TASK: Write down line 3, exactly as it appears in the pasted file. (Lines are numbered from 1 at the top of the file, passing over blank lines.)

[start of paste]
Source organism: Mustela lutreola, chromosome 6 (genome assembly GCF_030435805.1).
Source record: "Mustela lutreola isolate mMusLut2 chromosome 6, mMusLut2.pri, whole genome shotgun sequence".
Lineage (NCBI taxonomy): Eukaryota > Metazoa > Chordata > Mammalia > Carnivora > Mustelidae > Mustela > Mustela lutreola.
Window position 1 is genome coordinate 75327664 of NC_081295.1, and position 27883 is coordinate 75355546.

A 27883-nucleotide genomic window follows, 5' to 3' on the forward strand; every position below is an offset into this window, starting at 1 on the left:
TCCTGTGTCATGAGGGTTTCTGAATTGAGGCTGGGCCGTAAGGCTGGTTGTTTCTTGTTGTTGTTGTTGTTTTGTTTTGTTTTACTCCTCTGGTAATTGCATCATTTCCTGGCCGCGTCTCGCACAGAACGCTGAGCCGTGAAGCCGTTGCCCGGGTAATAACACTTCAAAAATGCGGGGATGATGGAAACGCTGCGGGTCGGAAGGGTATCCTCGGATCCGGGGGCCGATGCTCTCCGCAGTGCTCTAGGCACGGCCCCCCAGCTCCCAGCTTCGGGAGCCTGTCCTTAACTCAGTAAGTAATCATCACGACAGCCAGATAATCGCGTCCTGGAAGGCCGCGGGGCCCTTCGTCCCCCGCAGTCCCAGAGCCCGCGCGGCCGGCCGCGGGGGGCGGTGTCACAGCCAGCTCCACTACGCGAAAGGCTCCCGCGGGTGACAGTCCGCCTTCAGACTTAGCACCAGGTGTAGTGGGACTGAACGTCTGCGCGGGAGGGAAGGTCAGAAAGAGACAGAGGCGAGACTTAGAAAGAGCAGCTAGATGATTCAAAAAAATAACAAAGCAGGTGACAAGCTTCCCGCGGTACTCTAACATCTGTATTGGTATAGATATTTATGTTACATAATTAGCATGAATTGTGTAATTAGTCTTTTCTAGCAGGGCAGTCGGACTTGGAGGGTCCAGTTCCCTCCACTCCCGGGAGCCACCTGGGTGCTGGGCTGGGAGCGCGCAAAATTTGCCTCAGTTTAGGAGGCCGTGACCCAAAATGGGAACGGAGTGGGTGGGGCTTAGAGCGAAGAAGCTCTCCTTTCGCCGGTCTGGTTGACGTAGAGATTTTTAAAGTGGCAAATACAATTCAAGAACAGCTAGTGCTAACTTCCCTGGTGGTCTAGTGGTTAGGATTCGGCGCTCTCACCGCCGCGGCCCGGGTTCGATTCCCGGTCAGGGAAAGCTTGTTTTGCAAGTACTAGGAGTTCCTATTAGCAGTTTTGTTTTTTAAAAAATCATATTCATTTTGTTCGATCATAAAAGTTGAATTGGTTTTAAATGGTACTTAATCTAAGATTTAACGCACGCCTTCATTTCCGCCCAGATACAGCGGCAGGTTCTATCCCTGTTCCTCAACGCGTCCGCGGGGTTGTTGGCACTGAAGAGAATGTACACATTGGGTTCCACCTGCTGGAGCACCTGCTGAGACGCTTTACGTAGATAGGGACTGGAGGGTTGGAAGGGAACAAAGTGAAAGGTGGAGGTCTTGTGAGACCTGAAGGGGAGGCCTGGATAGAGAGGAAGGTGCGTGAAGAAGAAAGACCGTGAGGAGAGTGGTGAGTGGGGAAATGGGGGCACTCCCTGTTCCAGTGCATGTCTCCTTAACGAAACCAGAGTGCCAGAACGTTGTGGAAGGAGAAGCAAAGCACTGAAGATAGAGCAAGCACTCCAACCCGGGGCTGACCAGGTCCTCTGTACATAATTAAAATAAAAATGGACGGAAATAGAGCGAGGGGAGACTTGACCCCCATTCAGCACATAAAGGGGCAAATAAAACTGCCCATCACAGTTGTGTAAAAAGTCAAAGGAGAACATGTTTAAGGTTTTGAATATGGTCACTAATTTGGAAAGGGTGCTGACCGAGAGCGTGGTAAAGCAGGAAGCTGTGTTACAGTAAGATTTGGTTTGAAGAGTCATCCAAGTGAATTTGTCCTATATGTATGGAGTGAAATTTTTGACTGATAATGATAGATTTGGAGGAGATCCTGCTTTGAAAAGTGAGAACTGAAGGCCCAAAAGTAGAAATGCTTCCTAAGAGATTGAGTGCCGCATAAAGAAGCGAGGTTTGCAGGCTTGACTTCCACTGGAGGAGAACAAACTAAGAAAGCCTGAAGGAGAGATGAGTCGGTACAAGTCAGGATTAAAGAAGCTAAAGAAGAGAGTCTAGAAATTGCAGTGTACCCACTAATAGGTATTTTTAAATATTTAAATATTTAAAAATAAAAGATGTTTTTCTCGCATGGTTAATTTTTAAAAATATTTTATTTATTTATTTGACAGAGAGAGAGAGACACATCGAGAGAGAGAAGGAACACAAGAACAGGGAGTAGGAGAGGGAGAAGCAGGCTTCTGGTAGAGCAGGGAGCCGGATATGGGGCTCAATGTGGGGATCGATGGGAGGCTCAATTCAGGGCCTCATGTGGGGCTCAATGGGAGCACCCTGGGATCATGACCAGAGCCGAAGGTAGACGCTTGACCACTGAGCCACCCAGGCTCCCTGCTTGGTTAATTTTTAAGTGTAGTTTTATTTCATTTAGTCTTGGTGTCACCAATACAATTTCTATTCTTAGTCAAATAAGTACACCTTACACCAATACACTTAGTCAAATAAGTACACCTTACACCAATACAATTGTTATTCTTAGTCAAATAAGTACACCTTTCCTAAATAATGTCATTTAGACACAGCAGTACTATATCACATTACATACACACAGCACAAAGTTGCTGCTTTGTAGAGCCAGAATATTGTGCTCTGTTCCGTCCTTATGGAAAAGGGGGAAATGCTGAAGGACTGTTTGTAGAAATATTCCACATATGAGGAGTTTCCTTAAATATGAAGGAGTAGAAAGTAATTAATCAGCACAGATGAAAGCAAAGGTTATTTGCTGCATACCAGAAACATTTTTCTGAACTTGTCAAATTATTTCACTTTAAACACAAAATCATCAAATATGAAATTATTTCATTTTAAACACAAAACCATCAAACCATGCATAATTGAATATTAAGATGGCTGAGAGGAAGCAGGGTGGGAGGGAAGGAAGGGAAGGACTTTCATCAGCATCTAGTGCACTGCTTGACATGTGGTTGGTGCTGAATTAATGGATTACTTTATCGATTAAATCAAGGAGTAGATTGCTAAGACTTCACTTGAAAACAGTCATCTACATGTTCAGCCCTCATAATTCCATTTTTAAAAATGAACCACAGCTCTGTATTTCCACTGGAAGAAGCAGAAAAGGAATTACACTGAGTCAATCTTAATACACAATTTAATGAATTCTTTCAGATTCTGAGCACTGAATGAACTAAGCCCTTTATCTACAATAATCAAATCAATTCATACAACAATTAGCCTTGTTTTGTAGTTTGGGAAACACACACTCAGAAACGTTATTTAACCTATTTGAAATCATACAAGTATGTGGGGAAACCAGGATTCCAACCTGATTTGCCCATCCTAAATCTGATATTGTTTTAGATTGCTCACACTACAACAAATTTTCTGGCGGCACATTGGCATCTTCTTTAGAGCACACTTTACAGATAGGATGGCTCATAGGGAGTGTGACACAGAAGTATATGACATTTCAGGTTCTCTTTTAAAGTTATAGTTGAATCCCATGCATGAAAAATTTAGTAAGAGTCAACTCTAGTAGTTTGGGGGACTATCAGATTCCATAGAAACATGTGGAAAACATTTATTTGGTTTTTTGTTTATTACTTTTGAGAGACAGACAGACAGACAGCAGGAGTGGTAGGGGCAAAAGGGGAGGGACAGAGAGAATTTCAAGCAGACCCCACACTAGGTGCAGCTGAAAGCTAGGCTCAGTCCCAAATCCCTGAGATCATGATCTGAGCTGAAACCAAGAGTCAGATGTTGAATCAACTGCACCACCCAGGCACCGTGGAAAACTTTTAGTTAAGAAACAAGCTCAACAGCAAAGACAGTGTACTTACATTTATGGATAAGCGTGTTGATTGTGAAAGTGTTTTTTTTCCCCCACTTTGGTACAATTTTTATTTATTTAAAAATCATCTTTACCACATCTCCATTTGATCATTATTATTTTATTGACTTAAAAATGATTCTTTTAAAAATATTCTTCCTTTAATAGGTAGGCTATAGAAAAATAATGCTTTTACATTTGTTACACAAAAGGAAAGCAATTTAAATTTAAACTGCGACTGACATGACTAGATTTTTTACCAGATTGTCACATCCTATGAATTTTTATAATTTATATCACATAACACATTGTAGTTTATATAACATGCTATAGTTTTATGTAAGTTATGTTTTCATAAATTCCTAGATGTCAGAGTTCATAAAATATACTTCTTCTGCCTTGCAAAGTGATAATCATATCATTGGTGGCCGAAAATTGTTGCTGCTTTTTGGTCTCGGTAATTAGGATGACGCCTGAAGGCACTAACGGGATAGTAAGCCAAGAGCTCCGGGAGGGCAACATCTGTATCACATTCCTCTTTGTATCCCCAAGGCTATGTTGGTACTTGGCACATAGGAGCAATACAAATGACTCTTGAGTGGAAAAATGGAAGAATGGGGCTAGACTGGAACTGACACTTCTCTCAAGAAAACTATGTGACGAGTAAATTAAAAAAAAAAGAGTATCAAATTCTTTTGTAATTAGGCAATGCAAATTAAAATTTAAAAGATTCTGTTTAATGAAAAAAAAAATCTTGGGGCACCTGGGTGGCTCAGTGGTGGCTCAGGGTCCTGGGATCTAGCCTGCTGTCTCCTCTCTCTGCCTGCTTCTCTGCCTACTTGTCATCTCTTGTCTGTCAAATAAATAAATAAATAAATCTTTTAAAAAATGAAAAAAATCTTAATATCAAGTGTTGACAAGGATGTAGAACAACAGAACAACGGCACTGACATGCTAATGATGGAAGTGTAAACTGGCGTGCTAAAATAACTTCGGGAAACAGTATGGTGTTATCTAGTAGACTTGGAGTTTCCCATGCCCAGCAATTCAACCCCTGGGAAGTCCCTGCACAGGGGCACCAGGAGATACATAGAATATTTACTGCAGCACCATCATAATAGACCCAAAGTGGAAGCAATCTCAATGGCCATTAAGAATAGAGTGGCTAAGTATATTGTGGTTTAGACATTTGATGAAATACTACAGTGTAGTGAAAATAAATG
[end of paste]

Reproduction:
Lineage (NCBI taxonomy): Eukaryota > Metazoa > Chordata > Mammalia > Carnivora > Mustelidae > Mustela > Mustela lutreola.